Affiliation: The Institute of Cardiovascular Sciences and Institute of Systems Biomedicine, School of Basic Medical Sciences, Peking University Health Science Center, Key Laboratory of Molecular Cardiovascular Sciences of Education Ministry, and Key Laboratory of Cardiovascular Molecular Biology and Regulatory Peptides of Health Ministry, Beijing 100191, China.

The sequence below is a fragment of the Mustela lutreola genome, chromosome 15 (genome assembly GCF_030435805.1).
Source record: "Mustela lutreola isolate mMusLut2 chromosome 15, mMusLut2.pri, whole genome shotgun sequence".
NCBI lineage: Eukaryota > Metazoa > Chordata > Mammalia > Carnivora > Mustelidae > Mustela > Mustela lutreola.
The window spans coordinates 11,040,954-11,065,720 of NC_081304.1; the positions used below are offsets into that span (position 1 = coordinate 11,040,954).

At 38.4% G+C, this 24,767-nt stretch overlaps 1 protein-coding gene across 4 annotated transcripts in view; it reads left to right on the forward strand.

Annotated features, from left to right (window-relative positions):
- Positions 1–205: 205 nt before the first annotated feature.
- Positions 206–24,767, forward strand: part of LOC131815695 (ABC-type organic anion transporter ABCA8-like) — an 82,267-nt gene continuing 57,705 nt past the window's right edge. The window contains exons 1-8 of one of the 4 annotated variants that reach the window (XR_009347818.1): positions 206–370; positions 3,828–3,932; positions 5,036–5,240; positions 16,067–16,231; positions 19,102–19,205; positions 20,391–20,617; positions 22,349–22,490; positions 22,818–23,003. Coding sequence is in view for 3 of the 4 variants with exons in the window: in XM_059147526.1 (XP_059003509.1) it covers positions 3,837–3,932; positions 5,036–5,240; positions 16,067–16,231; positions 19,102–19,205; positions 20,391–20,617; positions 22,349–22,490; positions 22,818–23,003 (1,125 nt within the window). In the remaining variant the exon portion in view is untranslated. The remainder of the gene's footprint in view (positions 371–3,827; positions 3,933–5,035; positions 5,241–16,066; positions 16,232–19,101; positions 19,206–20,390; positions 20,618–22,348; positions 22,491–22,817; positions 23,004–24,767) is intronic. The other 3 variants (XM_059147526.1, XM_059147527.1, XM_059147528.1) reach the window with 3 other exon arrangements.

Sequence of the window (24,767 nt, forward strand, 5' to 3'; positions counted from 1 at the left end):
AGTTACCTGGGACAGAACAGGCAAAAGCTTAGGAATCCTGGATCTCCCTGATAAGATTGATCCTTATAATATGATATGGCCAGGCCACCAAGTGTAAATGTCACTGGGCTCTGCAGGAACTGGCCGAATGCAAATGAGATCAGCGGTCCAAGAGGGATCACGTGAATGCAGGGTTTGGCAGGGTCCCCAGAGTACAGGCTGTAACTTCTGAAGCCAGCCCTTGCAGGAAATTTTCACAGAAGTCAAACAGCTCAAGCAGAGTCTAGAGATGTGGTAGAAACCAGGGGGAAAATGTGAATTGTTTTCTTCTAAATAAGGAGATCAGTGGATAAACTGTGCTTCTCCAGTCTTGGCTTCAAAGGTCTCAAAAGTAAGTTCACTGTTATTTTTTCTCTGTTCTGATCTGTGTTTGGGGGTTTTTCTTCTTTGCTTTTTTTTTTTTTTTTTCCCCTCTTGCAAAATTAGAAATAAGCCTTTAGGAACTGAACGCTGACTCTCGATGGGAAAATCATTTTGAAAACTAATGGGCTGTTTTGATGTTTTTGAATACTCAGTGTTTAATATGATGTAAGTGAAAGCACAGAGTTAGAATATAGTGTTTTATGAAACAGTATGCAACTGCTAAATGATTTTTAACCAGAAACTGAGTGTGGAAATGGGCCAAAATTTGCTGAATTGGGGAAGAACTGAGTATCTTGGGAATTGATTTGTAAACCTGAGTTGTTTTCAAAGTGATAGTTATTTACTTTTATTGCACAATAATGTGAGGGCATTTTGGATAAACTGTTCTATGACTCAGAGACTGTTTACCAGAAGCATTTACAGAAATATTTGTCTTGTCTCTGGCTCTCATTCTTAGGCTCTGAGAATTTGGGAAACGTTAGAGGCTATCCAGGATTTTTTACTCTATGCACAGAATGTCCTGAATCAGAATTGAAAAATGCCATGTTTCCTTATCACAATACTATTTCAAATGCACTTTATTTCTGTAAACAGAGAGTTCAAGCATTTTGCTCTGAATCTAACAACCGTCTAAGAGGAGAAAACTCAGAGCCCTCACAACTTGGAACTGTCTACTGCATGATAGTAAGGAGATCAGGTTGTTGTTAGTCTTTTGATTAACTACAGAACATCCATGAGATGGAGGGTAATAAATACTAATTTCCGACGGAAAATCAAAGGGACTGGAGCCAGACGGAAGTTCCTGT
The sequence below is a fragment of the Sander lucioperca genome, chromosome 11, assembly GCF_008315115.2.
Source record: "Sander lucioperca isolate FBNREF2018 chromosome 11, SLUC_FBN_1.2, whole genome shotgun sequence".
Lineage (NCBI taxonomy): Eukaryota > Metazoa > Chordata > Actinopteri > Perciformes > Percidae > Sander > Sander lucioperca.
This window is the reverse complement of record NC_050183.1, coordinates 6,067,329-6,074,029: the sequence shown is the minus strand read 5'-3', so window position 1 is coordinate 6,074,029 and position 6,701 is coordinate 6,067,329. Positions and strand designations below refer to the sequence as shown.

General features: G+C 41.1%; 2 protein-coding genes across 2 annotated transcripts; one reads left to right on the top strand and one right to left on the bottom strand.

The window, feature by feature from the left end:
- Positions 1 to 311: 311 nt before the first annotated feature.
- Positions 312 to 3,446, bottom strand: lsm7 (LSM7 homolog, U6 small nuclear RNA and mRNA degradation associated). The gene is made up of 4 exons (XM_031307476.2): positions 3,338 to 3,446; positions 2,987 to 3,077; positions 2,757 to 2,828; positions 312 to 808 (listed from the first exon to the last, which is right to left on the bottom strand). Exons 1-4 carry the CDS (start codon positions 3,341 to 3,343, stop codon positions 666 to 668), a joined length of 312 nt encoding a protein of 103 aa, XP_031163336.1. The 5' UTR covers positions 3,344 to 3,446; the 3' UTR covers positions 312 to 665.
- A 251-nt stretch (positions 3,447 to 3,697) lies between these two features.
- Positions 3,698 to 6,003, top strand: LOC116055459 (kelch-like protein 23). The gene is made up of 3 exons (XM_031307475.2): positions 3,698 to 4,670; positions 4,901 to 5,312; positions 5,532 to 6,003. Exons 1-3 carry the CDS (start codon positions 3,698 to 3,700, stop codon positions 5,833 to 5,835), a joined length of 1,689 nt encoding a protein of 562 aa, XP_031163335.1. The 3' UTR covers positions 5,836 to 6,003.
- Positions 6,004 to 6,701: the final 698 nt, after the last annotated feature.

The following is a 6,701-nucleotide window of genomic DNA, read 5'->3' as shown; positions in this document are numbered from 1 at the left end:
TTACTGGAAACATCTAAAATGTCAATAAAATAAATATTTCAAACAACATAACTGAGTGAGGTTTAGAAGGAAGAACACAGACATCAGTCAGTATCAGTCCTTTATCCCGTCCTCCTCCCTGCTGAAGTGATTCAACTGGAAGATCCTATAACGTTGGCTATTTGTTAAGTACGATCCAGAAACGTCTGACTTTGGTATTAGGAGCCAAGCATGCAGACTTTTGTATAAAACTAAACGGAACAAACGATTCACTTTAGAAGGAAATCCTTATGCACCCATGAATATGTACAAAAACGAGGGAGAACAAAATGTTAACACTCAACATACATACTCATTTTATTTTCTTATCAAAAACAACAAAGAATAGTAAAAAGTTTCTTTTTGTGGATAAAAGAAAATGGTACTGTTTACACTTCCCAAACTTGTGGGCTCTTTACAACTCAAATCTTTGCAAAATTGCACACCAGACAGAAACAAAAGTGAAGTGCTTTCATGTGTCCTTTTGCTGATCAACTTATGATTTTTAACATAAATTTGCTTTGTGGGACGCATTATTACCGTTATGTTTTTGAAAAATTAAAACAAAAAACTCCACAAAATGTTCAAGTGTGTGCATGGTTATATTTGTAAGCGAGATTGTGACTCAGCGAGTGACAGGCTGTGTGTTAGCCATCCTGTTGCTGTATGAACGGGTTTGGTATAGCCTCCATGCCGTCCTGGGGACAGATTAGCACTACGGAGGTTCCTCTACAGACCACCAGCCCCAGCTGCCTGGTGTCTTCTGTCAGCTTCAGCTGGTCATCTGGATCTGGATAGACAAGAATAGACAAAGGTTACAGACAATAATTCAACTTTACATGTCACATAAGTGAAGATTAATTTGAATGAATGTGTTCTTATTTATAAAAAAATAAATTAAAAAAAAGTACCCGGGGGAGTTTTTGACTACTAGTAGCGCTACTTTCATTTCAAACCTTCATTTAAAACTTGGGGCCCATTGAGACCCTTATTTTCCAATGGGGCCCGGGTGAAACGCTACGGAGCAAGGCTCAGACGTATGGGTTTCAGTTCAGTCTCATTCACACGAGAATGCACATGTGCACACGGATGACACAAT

Type 2 diabetes mellitus (T2DM) is accompanied by dysfunctional high-density lipoprotein (HDL) and this is characterized by alterations in its composition and structure compared with HDL from normal subjects (N-HDL). HDL from diabetic subjects (D-HDL) has a diminished endothelial protective capacity including reducted ability to exert antioxidative activity, stimulate endothelial cell (EC) production of nitric oxide (NO) and endothelium-dependent vasomotion, promote endothelial progenitor cell (EPC)-mediated endothelial repair. In addition, D-HDL promotes EC proliferation, migration and adhesion to the matrix. The present review provides an overview of these effects of diabetic HDL on EC function, as well as the possible changes of D-HDL structure and composition which may be responsible for the diminished endothelial protective capacity of D-HDL.